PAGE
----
How to tell the Difference between an Engaged and Disengaged Employee

Each year, companies are spending $3 Billion on employee engagement [1], which has been a strategic initiative of many organizations for quite some time. Given that companies with highly engaged workforces outperform their competitors by 147% in earnings per share, it is obvious that organizations would want to have high employee engagement [2].

Recently, the practice of having annual surveys has come under much scrutiny and with good reason. Research shows that employee disengagement is a function of an employee’s relationship with their direct supervisors and managers [3]. Therefore, the two most important things managers can do are:

  • Provide clarity: This is to make each one of their team members understand how they fit in to the organization and how their contribution plays a role in reaching the organizational goals.
  • Provide constant feedback: Communication is the key to great teams. Feedback on work helps employees to either continue something they are doing well or to improve. This is especially important if you are dealing with millennials who want to be mentored and shown ways to improve themselves.

While creating a clear alignment of goals, communication and providing feedback is great, the actual execution method should vary based on whether you are dealing with an engaged or disengaged employee. There are a lot of definitions of employee engagement with the whole purpose of differentiating between the two types of employees. Here are some clear ways to spot an engaged versus a disengaged employee.

How to spot an engaged employee?

Companies have been viewing personal satisfaction as a proxy for engagement. There are clear signs that can help you spot an engaged employee and here is a checklist on what indicates someone is engaged at work [3]:

  1. They bring new ideas to the workplace
  2. They are passionate about the work they do
  3. They take the initiative
  4. They are constantly thinking of ways to improve themselves and organization’s systems
  5. They exceed expectations
  6. They are curious to learn new things and ask questions
  7. They encourage others and the team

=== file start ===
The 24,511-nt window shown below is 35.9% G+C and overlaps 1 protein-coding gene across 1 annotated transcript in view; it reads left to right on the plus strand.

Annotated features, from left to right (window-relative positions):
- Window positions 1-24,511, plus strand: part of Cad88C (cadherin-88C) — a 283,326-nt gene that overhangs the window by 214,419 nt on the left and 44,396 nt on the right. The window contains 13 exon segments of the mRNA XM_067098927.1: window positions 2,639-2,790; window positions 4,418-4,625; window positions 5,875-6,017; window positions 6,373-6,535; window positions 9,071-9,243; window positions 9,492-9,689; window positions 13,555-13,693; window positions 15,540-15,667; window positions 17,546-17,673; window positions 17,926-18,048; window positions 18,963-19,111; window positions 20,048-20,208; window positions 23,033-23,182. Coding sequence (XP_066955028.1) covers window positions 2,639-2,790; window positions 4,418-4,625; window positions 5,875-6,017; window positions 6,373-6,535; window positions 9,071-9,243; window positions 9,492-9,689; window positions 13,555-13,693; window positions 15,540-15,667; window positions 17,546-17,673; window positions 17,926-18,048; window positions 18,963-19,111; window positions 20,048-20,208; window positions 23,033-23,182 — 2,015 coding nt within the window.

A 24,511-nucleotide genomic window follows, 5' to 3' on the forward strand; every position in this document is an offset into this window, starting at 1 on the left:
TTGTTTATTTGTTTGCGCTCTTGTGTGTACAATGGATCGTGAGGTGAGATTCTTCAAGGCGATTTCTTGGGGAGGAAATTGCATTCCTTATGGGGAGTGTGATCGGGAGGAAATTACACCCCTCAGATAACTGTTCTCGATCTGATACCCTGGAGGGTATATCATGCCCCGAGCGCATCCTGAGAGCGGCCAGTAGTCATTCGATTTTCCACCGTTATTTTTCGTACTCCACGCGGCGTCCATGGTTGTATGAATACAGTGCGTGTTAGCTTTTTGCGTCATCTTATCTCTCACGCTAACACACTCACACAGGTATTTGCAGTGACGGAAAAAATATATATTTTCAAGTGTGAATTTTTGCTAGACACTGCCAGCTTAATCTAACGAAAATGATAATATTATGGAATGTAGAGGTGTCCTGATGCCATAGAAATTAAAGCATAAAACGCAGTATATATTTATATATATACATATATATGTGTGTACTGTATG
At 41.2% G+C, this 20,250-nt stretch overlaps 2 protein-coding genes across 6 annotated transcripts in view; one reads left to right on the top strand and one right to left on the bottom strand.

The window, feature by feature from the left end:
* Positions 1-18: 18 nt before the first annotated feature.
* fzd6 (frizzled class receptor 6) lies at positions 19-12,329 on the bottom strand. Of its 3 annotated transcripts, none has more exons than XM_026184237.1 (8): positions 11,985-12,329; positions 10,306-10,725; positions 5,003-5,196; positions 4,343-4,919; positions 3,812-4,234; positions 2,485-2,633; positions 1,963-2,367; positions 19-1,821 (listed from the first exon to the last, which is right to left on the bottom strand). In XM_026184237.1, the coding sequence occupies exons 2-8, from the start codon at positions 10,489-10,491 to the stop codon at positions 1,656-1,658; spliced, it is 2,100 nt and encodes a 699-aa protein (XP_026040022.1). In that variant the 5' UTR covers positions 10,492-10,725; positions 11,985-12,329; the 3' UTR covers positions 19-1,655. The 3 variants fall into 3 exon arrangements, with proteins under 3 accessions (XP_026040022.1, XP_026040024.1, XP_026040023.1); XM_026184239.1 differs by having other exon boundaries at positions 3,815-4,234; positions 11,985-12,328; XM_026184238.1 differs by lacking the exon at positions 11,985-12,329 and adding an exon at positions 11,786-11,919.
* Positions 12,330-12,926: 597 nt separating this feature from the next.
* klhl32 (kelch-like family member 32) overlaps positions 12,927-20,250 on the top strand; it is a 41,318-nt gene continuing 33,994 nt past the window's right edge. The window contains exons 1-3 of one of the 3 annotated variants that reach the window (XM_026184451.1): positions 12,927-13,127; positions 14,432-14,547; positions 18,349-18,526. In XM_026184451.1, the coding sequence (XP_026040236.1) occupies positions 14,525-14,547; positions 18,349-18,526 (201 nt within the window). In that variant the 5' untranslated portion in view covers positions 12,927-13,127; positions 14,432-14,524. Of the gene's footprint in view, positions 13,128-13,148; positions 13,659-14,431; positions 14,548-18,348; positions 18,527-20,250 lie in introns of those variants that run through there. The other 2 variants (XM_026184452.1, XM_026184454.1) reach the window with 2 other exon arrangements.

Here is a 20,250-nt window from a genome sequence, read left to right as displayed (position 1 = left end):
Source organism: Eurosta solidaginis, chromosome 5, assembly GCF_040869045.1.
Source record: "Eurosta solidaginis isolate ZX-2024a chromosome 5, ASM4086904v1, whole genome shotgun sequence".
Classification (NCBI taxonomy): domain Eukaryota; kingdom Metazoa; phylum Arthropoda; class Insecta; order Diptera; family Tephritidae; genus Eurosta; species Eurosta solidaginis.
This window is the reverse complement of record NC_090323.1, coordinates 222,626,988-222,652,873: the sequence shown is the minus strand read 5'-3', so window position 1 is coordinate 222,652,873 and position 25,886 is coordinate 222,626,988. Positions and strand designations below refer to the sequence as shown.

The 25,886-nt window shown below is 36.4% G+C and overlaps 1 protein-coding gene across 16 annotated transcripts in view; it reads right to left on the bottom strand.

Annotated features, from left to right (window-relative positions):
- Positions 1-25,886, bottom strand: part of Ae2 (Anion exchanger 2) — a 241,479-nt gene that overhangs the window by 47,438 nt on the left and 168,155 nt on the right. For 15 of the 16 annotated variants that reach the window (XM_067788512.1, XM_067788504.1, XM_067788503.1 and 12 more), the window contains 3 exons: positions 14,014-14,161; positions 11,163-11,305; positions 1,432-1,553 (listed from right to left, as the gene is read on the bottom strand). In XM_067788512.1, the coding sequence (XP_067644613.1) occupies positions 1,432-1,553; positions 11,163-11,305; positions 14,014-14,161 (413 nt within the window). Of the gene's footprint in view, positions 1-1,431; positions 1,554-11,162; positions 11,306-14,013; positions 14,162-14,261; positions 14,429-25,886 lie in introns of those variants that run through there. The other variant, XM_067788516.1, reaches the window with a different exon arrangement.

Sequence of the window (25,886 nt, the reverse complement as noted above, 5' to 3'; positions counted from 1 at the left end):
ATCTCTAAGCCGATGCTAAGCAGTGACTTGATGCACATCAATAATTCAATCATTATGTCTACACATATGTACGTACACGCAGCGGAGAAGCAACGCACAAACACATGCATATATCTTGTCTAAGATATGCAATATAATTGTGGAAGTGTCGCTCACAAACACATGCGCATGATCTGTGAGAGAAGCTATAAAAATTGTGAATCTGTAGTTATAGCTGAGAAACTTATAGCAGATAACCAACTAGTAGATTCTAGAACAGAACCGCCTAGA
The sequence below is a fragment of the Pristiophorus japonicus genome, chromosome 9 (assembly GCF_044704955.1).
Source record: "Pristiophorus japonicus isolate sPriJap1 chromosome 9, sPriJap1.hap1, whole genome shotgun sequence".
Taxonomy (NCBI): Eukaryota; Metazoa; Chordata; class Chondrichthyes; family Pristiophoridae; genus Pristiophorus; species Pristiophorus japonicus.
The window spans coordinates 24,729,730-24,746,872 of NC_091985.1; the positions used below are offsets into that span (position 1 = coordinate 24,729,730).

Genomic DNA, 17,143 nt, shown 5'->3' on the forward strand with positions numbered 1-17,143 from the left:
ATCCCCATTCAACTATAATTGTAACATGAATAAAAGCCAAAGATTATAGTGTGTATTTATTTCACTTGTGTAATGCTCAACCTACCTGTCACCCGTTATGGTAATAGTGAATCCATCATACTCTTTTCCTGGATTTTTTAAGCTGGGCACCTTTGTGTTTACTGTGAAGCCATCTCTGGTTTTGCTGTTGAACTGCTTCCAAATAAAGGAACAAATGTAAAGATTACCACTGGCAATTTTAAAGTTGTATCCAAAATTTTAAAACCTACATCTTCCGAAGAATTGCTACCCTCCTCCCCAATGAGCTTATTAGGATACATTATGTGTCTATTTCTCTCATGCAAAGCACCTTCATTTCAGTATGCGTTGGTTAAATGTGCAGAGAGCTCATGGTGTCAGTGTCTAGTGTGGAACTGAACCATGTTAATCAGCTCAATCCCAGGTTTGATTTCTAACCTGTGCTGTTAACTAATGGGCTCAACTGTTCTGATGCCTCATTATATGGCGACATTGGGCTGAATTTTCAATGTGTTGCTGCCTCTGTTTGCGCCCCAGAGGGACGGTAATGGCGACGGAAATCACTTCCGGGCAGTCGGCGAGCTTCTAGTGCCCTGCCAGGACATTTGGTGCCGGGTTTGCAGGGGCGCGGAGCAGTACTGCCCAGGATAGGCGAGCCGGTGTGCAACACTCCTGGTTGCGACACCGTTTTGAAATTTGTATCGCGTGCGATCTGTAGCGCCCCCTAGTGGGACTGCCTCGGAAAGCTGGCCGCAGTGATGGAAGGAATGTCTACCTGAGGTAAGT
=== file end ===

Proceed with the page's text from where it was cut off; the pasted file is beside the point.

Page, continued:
8. They are optimistic
  9. They Smile often
  10. They are committed to the organization

And most importantly they take ownership in the business and do whatever needs to be done to handle problems, save money or make more for the business.

Understanding the disengaged employee:

Contrary to popular belief, a disengaged employee is not the opposite of an engaged employee. To create employee engagement, it is equally important to understand the disengaged employee. Here are signs of a disengaged employee:

  1. Apathy and indifference is the hallmark of the disengaged employee
  2. They take no pride in their work
  3. They do the least amount of work that they can to get by
  4. They do not have an understanding of the organization’s goals
  5. They often detract from organization’s goals by withholding information from team members
  6. They feel little connection to their supervisors, peers and the organization
  7. They speak poorly of their team, supervisors and organization
  8. They bad mouth their peers and senior management, withhold information on purpose and show apathy towards work.

Disengaged employees cost billions of dollars every year and research done to understand them points to one main factor contributing to their disengagement – their supervisors. Some common complaints about their supervisors range from taking credit for their work, setting unrealistic expectations, little or no feedback and support, not asking for input, and lack of basic pleasantries like hello or thank you [3].

Putting Employee Engagement in Center:

The important part of any business is to first have a clear goal and identify what they have to tackle. If employee engagement is one of your organization’s goals, then accurately identifying whether you are dealing with engaged or disengaged employees on your team is the first step. The next is to make modifications to your processes and provide training or coaching your middle management on how to interact with their teams so you can reach your employee engagement goals.

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  • Marciano, P. L. (2010). Carrots and Sticks Don't Work: Build a Culture of Employee Engagement with the Principles of RESPECT (TM). New York: McGraw-Hill .

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